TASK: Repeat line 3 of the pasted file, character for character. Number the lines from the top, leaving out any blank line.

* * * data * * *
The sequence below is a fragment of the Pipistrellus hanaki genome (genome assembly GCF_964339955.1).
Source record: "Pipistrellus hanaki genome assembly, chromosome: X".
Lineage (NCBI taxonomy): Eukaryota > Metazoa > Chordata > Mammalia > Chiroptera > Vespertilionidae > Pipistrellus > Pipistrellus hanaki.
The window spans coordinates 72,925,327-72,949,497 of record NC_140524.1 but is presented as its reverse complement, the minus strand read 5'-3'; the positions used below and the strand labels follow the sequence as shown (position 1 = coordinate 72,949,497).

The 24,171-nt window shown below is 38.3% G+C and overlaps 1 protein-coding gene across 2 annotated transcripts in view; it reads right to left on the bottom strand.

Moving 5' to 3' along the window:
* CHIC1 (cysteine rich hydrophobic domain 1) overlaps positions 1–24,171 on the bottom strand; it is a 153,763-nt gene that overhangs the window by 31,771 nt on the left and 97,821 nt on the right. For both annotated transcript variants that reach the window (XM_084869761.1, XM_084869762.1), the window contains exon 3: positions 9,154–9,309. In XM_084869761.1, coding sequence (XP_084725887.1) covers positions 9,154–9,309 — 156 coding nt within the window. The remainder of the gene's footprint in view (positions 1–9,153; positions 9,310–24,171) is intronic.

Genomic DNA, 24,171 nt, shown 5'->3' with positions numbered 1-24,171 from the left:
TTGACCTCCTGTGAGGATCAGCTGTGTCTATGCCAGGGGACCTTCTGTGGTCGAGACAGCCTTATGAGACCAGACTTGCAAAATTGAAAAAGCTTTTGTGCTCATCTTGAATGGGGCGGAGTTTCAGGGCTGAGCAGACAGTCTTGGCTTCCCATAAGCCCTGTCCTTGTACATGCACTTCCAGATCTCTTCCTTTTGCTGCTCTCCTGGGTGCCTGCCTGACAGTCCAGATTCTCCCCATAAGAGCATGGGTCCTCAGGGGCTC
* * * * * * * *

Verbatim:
Lineage (NCBI taxonomy): Eukaryota > Metazoa > Chordata > Mammalia > Chiroptera > Vespertilionidae > Pipistrellus > Pipistrellus hanaki.